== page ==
How does an umbrella company work?
Umbrella companies are growing in demand. More and more UK contractors find themselves inside IR35 legislation and in need of a PAYE payroll provider. But how does an umbrella company work?
We thought the best way to explain how an umbrella company works is to write a short step-by-step guide based on a typical scenario that occurs in the UK. Please note that actual processes may differ depending on the organisations involved.
- A contractor or freelancer (the ‘worker’) lands a temporary contract role via a recruitment agency – working for a private sector company (let’s call them ‘Company X’). The worker will agree to an assignment rate – a rate of pay that takes the umbrella company payroll process into consideration (PAYE and employment costs).
- The worker is handed a list of compliant umbrella companies by the recruitment agency. This is commonly referred to as a ‘Preferred Supplier List’.
- After looking at the umbrella companies, the worker chooses which one they would like to use for their payroll.
- The worker contacts the umbrella company and registers for free. The worker is required to provide a lot of information – as this is legally required. The information required includes address, date of birth, contact information, assignment information, right to work in the UK (if the worker is a foreign national), and bank account details (so the worker can be paid).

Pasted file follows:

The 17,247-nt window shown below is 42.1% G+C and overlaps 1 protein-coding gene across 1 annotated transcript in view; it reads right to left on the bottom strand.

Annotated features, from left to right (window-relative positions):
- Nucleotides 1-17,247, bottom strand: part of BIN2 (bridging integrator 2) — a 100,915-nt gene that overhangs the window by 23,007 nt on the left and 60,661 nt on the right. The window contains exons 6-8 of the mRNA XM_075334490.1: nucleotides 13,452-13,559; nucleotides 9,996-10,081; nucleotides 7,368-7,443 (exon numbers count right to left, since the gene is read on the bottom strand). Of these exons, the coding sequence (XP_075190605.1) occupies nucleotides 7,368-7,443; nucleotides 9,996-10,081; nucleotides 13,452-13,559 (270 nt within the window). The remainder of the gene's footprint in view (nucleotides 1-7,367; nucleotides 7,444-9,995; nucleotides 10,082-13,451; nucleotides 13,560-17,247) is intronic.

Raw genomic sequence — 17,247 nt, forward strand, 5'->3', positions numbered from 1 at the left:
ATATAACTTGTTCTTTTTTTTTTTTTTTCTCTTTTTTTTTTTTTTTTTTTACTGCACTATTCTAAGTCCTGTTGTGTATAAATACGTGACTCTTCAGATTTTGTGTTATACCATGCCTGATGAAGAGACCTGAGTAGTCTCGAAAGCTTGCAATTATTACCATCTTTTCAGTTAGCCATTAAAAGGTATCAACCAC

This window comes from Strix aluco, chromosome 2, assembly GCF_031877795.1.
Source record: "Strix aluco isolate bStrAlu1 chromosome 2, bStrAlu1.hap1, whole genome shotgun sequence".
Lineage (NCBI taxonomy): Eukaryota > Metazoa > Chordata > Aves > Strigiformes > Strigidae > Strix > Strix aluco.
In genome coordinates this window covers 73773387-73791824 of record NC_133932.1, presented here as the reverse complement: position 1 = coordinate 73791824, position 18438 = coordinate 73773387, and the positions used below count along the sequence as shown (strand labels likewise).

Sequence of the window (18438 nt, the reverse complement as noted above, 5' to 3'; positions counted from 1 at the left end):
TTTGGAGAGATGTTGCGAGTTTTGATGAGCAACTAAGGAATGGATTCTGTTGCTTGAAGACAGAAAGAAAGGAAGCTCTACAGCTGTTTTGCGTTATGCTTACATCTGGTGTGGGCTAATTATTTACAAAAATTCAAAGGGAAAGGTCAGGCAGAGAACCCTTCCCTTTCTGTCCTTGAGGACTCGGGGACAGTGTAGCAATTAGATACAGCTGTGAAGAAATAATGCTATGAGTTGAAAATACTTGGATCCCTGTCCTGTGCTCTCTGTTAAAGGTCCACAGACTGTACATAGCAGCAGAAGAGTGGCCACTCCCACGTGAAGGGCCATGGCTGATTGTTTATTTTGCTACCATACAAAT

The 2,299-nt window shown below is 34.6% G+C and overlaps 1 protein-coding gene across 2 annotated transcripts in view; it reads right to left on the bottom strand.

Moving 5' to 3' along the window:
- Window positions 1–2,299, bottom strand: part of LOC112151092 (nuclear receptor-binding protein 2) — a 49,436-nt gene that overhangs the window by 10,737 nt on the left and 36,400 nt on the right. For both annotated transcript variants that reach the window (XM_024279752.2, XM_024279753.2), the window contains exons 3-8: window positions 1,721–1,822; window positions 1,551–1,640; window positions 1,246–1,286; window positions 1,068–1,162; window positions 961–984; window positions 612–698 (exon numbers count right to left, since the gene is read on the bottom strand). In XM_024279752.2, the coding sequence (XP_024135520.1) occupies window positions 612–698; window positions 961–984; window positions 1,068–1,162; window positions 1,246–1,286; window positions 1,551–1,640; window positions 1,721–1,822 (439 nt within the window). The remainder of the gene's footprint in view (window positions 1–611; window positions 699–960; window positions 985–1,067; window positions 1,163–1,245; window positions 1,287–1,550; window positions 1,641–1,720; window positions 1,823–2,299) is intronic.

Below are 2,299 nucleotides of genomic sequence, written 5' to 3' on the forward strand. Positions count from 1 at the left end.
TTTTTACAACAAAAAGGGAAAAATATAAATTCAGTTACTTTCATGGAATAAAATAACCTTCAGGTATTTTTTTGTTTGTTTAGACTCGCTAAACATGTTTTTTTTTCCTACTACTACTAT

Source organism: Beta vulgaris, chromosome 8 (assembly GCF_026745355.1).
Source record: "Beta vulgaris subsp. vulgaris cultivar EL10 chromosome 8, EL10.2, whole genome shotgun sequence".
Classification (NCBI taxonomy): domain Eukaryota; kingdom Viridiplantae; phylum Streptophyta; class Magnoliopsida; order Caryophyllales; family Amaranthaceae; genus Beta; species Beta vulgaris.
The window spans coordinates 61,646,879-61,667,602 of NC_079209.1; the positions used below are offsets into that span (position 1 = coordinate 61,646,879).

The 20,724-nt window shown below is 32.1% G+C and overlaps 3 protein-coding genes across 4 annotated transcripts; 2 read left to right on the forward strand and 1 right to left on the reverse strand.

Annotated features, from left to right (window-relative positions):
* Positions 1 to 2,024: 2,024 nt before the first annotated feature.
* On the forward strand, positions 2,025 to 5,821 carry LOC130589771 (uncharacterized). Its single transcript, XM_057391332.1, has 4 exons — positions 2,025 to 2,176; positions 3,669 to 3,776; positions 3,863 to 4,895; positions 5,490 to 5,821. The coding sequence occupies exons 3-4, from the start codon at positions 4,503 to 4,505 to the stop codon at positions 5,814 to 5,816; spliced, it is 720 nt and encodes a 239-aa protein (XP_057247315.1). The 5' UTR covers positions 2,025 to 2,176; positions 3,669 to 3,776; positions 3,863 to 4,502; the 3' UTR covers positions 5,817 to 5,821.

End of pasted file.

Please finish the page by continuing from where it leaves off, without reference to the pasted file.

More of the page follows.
- When the worker has completed the initial sign-up process, they will be sent important documents to review and sign – including a contract of employment (because the worker will become an employee of the umbrella company) and an employee handbook.
- The umbrella company will let the worker’s recruitment agency know they have registered with their services. Both parties (umbrella company and recruitment agency) will enter into a contractual agreement.
- The recruitment agency will also enter into a contractual agreement with Company X – the worker’s end-client.
- Once the worker has read the documentation sent to them from the umbrella company and has signed and returned them, they’re ready to go to work, their payroll is set up, and they are officially an employee of the umbrella company.
- The worker is required to complete timesheets and get them signed by the right person at Company X.
- Once complete, the worker must send copies of signed timesheets to their agency and umbrella company. In many cases, recruitment agencies and umbrella companies will have dedicated email addresses (timesheets@ – for example), or the worker will be able to submit their hours worked electronically using a digital portal (if this is the case, login information will be provided by the relevant party).
- The recruitment agency will invoice Company X for the work undertaken by the Worker. Meanwhile, the umbrella company will invoice the recruitment agency for the work too.
- The recruitment agency will send the workers gross funds (assignment rate) to the umbrella company (full amount before any tax deductions, etc.).
- The umbrella company will process the worker’s pay (PAYE) and will make the appropriate deductions, including their margin, tax, National Insurance Contributions and employment costs.
- The umbrella company will pay the worker and a payslip will be made available.
The above is an example. Every temporary worker supply chain will have varying procedures in place, but the above example is pretty close to how most will operate.
If you are a contractor interested in using an umbrella company, make sure you understand the procedures in place, and how each party operates (because procedures may vary from the example above). Most importantly – only engage with compliant PAYE umbrella companies and don’t be tempted to use a tax avoidance scheme.